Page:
Machine learning can potentially keep video games interesting by allowing computer-controlled agents to change and adapt. However, a major problem with machine learning in video games is that if the behaviors of computer-controlled agents are allowed to change without any type of control, the game content can become unpredictable. For example, computer-controlled agents may learn idiosyncratic behaviors or even not learn at all, making the gaming experience of a video game player unsatisfying. One way to avoid such a problem is to train computer-controlled agents to perform complex behaviors offline, and then upload the results into the final version of the video game intended for public consumption. However, although the video game will become more interesting with offline machine training, computer-controlled agents still cannot adapt and change in response to the tactics of a skillful video game player.
Consequently, it is desirable to provide a method for providing online machine learning to computer-controlled agents used in video games such that the computer-controlled agents can adapt and change in real-time during game play.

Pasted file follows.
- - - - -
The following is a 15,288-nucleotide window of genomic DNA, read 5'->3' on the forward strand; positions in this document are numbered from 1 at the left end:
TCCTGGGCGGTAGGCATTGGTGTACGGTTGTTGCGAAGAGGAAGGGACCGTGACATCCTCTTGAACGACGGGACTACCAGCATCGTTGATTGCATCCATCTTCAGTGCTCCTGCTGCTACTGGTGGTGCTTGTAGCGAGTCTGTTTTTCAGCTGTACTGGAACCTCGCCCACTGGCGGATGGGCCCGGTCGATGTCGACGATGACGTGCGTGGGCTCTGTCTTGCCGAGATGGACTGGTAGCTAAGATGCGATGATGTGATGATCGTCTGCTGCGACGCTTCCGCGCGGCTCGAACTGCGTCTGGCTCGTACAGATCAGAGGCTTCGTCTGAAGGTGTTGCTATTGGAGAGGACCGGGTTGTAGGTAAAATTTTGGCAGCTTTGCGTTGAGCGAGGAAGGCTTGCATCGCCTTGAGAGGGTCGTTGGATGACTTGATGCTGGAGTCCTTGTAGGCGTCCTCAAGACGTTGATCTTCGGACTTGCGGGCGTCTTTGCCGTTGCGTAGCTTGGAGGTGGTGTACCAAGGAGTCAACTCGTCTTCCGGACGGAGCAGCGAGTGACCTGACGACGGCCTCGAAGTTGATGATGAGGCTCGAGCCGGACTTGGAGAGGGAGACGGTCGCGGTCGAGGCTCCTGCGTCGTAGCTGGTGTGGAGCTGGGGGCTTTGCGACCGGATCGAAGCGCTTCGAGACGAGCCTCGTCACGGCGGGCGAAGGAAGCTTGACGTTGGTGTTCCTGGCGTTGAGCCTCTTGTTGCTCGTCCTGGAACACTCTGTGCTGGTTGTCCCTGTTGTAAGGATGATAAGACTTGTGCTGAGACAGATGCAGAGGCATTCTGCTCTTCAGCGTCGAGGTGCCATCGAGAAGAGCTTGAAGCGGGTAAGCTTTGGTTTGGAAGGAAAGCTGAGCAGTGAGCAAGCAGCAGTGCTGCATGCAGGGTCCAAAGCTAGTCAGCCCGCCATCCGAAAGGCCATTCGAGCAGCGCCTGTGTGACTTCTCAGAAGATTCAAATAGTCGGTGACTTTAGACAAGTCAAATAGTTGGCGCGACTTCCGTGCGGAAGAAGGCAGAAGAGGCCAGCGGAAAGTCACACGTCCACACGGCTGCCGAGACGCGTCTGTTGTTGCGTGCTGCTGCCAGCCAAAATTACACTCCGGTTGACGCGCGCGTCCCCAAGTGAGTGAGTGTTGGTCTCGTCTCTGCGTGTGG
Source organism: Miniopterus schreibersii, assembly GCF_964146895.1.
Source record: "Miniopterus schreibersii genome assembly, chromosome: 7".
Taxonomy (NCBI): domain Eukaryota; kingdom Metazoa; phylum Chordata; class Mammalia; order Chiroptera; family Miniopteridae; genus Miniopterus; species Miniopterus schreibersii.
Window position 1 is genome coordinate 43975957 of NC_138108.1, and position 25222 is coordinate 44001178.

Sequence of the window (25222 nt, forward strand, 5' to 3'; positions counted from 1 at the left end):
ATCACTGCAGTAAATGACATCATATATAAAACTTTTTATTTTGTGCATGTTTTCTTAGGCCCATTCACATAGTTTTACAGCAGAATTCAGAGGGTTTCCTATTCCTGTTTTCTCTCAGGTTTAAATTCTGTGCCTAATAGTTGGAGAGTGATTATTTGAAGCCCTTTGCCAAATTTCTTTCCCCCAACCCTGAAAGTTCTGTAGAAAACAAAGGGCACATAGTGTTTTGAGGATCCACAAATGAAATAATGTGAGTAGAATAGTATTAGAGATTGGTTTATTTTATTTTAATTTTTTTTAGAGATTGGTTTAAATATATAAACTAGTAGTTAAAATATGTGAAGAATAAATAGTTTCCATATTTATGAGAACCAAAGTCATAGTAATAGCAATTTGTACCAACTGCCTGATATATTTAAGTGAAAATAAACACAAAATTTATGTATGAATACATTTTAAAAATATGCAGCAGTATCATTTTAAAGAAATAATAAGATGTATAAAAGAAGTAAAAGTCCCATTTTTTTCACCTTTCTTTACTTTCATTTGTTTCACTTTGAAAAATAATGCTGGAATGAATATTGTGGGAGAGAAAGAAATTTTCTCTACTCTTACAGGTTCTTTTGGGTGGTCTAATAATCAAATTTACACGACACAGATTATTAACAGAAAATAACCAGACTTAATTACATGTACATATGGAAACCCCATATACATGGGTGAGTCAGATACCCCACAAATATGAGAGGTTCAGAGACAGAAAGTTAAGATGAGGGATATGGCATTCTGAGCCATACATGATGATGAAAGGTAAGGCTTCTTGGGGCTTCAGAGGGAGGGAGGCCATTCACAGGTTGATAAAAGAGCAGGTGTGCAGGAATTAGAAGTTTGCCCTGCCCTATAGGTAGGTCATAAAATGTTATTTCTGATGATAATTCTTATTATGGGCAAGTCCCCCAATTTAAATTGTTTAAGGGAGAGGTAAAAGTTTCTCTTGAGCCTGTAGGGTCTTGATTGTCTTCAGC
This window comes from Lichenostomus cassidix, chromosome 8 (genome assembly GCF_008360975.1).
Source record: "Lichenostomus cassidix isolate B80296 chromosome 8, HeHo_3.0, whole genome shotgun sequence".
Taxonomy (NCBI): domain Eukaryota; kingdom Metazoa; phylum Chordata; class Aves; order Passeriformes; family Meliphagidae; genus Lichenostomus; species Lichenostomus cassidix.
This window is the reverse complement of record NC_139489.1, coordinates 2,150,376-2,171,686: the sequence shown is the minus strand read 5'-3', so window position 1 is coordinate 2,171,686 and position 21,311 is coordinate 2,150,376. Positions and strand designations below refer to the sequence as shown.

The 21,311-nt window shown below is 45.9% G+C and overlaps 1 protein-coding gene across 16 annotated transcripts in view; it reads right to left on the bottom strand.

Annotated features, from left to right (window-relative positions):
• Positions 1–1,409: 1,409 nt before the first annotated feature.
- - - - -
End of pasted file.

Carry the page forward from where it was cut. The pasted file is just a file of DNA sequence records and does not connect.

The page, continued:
In accordance with a preferred embodiment of the present invention, adjusted fitnesses of a set of agents within a population are determined. An agent having a relatively low adjusted fitness is then removed from the population. Subsequently, a parent agent is probabilistically selected from the population to generate an offspring agent. Finally, the removed agent is replaced by the offspring agent, maintaining a continuous real-time replacement cycle.
All features and advantages of the present invention will become apparent in the following detailed written description.
The invention itself, as well as a preferred mode of use, further objects, and advantages thereof, will best be understood by reference to the following detailed description of an illustrative embodiment when read in conjunction with the accompanying drawings, wherein: